Pfizer’s news, however, doesn’t mean a vaccine will be here soon. Pfizer’s study is continuing, and the company cautioned that the protection rate might change as more COVID-19 cases are added to the calculations. Scientists have warned for months that any COVID-19 shot may be only as good as flu vaccines, which are about 50% effective and require yearly immunizations. Earlier this year, Fauci said he would be happy with a COVID-19 vaccine that was 60% effective.
Many questions still need to be answered, including how long the vaccine’s effects last and whether it protects older people as well as younger ones.
Confirmed COVID-19 infections in the U.S. eclipsed 10 million on Nov. 9, the highest in the world.
Can you explain the new colors and the changes in Chicago’s quarantine travel list?
Chicago’s travel quarantine list moved Nov. 10 from a list of states under travel quarantine orders to a color-coded list comparing the rate of infection here with other states. Under the original version of the emergency travel order, states were added to the list when they had an infection rate higher than 15 cases per 100,000 residents and were removed once the daily case average remained below that rate for two consecutive weeks. The city’s new color-coded list will be updated every two weeks.
Here’s what you need to know:
- Yellow states are those with a rolling seven-day average below 15 cases per day per 100,000 residents. Travelers returning from these states don’t have to quarantine.
- Orange states are those with a rolling seven-day average between 15 cases per day per 100,000 residents and Chicago’s rolling seven-day average. People traveling from these states must either quarantine for 14 days or show they had a negative COVID-19 test no more than 72 hours before arrival in Chicago.
- Red states are those with a rolling seven-day average above Chicago’s. Anyone traveling from these states has to quarantine for 14 days.
Visitors of red states will face fines of $100 to $500 per day if they don’t quarantine, according to the city. Those who visit orange-listed states are subject to the same fines if they don’t have a negative COVID-19 test or quarantine.
— Katherine Rosenberg-Douglas
Should you get tested for COVID-19 before your Thanksgiving gathering?
Getting tests for everyone coming to Thanksgiving can take some logistical gymnastics. And even with testing, any indoor get-together between members of different households carries risks.
The Illinois Department of Public Health encourages people to get tested before and after any gatherings and to curb activities outside their homes before getting together. The Centers for Disease Control and Prevention says the lowest risk Thanksgiving plans include celebrating only with those who already live in your home, or a virtual dinner with friends and family.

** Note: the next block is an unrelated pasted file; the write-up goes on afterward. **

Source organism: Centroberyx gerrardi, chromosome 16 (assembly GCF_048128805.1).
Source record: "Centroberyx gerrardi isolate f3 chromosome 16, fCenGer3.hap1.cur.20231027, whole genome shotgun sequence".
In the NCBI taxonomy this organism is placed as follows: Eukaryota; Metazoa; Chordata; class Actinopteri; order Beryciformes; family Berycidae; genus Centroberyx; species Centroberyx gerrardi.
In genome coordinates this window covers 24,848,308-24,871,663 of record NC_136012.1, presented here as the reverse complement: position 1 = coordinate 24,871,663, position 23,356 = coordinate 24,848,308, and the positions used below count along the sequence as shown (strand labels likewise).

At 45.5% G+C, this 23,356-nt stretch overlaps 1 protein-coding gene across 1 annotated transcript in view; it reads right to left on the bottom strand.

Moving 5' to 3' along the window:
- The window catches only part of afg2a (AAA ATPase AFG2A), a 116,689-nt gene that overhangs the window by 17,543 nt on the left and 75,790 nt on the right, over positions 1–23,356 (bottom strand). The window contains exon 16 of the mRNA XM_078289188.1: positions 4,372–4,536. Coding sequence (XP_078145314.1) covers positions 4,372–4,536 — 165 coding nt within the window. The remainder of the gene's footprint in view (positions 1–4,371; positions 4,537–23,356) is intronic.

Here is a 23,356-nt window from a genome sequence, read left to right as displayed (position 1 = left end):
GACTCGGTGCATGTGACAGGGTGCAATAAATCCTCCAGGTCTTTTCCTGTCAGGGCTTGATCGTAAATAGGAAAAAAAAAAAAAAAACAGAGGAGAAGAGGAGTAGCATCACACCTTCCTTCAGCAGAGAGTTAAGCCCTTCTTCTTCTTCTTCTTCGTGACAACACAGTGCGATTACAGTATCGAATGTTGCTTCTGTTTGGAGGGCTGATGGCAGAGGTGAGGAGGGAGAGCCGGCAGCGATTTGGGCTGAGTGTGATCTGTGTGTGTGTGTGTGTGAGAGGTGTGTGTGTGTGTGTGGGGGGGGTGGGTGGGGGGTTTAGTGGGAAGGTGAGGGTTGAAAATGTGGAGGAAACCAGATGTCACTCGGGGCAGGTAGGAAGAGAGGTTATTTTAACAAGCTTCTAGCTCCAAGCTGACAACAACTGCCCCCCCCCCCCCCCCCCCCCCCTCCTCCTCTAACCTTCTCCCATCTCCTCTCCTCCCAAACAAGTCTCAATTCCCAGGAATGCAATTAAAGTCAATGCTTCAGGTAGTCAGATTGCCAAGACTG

Dr. Michael Lin, an infectious disease specialist at Rush University System for Health, said he doesn’t recommend testing as a prelude to holiday gatherings.
“Testing, in general, only applies to the day of your test. It tells you something about your status,” Lin said.
Tests can have false negatives, but if they’re combined with 14 days of quarantining, they might help families get together more safely, said Dr. Rachel Rubin, co-lead for the Cook County Department of Public Health.
Dr. Robert Murphy, executive director of the Institute for Global Health at Northwestern University’s Feinberg School of Medicine, recommends people who choose to get tested do so as close to the event as possible — keeping in mind that some tests return results in 15 minutes and others take days.
“That’s not a perfect solution, but if you test everybody, that does give you some measure of protection,” Murphy said. “Nothing is 100% protective. There’s no right or wrong answer. It’s how much risk you’re willing to take.”
People who want to get tested for COVID-19 before the holidays are looking at two basic types of tests. One is an antigen test, which looks for specific proteins on the surface of the virus and often returns results within 15 minutes. However, it is not considered as accurate as the other type of test, a molecular test, such as a PCR test. Molecular tests detect the virus’s genetic material. It can take a day to a week for results, depending on the testing facility.
— Lisa Schencker and Hall Dardick
Is a person likely to catch COVID-19 a second time? Is immunity real? If so, how long does it last?
“There have been proven cases of repeat infection (or ‘re-infection’) with COVID-19, although it remains rare,” wrote Dr. Mai Tuyet Pho, an infectious diseases specialist at University of Chicago Medicine, in an email.
Like other viruses, immunity is real, explained Pho, but the question is how long it lasts. In the case of COVID-19, it’s unclear.
“At this time the CDC estimates that on average immunity to COVID-19 lasts about 3 months, making re-infection before that time unlikely,” wrote Pho. “Chances go up the more someone is exposed to the virus.”